We, the people, through government, religion, education, economics, business, science, technology, engineering, and mathematics, must urgently respond to the onrushing catastrophe of global warming. In short, we must adapt or die. Each nation would have a different set of answers depending on their unique situation, but, in general, we all have the same problems.

    Where do we stand?

    We stand in a world where the survival of our civilization, even the survival of our species, is in doubt. Scientists who are experts in the various aspects of climate change and extreme weather due to global warming, are virtually unanimous: we must do something now to stop the burning of fossil fuels. We are committing suicide.

    How did we get here?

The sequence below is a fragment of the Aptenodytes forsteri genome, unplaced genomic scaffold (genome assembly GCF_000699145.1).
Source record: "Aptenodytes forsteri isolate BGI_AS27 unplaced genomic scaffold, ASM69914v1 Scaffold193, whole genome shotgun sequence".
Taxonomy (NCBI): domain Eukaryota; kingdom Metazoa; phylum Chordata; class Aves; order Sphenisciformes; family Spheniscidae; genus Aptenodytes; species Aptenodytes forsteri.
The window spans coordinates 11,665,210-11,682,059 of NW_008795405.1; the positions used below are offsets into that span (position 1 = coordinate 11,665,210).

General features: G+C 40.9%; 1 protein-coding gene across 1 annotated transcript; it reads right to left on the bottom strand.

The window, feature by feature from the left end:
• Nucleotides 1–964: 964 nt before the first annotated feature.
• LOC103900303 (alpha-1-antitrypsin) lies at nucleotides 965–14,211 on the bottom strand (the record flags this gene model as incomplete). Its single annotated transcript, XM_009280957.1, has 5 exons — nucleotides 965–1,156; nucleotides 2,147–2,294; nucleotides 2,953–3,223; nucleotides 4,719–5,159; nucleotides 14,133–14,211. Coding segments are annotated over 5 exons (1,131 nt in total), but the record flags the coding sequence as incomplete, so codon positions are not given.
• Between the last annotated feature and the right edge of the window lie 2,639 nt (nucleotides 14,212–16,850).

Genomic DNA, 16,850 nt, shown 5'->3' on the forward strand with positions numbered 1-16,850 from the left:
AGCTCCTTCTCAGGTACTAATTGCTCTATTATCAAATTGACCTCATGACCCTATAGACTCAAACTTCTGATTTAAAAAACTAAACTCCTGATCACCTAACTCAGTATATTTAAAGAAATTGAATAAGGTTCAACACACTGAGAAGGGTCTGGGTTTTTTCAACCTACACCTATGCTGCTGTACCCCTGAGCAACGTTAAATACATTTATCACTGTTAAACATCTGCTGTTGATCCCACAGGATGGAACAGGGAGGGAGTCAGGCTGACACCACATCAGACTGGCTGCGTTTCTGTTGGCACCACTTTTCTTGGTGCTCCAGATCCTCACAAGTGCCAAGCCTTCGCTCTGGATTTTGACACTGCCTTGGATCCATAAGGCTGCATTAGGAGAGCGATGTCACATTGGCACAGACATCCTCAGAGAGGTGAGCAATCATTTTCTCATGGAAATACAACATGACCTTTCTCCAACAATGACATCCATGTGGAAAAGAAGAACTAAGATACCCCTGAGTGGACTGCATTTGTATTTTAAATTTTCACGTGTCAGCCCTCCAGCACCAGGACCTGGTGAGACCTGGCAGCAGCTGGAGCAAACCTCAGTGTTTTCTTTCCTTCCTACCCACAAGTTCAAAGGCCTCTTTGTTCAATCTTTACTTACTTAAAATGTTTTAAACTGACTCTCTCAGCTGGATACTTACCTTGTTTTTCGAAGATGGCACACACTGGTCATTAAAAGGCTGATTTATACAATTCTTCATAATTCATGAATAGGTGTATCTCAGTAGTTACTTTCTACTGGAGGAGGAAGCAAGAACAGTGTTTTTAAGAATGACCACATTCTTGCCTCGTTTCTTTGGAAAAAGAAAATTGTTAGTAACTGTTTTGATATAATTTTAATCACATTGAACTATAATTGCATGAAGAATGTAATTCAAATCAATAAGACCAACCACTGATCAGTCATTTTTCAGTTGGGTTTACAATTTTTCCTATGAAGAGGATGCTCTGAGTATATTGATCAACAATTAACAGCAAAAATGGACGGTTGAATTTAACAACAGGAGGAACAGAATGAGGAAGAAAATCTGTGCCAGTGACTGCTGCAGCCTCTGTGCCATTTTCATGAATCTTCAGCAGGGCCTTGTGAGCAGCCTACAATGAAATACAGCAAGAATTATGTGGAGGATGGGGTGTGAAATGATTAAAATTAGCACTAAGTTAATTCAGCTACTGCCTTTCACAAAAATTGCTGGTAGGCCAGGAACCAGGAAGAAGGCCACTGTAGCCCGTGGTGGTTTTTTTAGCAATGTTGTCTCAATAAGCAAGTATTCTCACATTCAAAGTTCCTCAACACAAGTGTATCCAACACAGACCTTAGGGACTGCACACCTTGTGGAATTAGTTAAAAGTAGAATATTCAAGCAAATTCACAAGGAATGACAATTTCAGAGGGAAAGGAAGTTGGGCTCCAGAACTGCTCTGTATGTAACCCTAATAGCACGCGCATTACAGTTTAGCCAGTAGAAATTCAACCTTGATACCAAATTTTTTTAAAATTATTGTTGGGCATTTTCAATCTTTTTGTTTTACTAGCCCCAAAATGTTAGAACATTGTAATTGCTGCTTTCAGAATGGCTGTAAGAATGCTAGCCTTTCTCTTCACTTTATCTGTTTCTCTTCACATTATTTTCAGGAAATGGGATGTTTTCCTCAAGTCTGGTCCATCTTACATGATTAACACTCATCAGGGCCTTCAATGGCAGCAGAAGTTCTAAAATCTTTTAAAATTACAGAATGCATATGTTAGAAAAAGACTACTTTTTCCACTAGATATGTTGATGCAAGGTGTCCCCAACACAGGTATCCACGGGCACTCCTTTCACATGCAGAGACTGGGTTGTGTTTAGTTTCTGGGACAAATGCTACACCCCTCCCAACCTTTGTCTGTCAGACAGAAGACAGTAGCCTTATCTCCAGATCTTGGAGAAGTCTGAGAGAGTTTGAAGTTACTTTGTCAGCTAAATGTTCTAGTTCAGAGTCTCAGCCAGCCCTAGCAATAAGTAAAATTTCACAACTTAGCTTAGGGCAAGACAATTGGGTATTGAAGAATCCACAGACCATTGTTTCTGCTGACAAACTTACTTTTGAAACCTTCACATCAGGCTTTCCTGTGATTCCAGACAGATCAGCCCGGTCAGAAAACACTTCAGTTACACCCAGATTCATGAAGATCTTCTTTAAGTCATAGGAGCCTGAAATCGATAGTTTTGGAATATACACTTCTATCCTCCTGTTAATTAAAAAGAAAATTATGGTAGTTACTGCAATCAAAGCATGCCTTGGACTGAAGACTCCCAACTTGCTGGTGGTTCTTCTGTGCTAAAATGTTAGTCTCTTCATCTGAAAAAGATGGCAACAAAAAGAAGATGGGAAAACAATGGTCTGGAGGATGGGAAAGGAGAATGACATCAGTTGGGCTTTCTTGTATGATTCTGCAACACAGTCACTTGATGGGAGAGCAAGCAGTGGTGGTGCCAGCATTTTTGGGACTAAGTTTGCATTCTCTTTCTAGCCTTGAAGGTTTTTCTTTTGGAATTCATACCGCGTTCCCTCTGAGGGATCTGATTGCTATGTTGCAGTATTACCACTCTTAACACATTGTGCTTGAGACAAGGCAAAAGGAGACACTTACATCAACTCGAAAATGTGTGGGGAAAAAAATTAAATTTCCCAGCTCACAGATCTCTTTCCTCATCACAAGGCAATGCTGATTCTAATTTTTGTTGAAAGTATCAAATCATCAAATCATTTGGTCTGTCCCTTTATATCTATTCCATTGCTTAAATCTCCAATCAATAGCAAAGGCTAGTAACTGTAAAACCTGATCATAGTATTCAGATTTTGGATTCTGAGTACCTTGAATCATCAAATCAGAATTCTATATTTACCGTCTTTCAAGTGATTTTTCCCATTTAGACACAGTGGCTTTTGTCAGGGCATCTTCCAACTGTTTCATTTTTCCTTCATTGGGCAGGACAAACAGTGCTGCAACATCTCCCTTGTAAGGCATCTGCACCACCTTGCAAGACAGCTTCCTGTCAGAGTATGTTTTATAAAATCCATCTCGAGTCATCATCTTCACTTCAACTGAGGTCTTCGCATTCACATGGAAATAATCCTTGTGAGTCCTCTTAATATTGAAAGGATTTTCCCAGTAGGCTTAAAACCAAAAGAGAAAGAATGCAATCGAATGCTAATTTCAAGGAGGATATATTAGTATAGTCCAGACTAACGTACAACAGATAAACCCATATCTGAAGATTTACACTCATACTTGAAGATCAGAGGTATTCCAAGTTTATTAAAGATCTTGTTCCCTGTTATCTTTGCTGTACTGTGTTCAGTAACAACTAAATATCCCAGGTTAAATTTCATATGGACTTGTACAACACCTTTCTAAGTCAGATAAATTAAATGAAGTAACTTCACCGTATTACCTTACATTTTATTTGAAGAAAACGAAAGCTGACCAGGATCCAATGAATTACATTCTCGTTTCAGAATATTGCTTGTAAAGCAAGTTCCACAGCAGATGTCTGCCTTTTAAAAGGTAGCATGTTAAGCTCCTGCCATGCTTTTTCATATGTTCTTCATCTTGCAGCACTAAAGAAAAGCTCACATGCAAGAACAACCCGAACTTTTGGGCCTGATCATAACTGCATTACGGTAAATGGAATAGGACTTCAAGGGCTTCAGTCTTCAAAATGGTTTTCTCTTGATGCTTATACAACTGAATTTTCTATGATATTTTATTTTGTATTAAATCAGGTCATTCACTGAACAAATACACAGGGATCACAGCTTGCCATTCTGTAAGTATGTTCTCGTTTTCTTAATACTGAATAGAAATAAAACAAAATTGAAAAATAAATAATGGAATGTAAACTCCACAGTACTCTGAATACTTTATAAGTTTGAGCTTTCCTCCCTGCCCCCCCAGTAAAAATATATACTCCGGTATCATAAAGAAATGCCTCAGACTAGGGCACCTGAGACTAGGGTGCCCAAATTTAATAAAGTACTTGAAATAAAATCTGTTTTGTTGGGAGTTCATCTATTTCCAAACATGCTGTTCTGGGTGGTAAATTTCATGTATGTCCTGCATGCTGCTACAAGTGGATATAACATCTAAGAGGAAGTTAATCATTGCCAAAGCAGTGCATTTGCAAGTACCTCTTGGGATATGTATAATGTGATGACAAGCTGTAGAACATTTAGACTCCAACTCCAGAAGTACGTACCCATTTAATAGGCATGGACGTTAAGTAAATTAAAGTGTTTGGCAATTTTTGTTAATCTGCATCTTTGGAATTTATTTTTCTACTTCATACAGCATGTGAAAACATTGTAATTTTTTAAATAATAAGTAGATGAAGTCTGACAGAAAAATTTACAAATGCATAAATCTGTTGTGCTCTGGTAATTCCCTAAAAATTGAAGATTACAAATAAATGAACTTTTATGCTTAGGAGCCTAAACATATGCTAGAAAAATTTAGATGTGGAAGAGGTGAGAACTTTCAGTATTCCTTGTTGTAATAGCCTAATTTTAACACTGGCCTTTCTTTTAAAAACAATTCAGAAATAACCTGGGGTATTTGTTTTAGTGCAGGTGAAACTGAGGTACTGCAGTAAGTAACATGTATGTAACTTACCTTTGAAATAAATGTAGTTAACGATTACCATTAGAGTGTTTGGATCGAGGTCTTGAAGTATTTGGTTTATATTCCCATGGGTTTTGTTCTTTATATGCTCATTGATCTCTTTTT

We got here because evolution by natural selection gave our ancestral species ever larger, ever more complex brains that they, and finally we, used to make billions of rational decisions that permitted us to survive and thrive. We used our intellects to build a great civilization with many technological and scientific marvels. But our powerful brains are of no value unless we use them to rationally decide questions that can affect our chances of survival. In the last two centuries or so, we human beings have ignored our intellectual tools, and indulged our selfish, unthinking urges. We have been childish. We have acted irresponsibly. We assumed that Nature would absorb all our excesses. But we were wrong, and when scientists began to warn us that we were damaging our planet, we ignored them. And as the problem worsened, those who had the power and responsibility to take bold action to save us from ourselves failed to do their duty. Some selfishly wanted to protect their income, others rejected the warnings based on their “common sense,” still others rejected action based on ignorance (some of it self-imposed), and those who took the warnings seriously lacked the courage or the power to force confrontations that could have led to prudent action.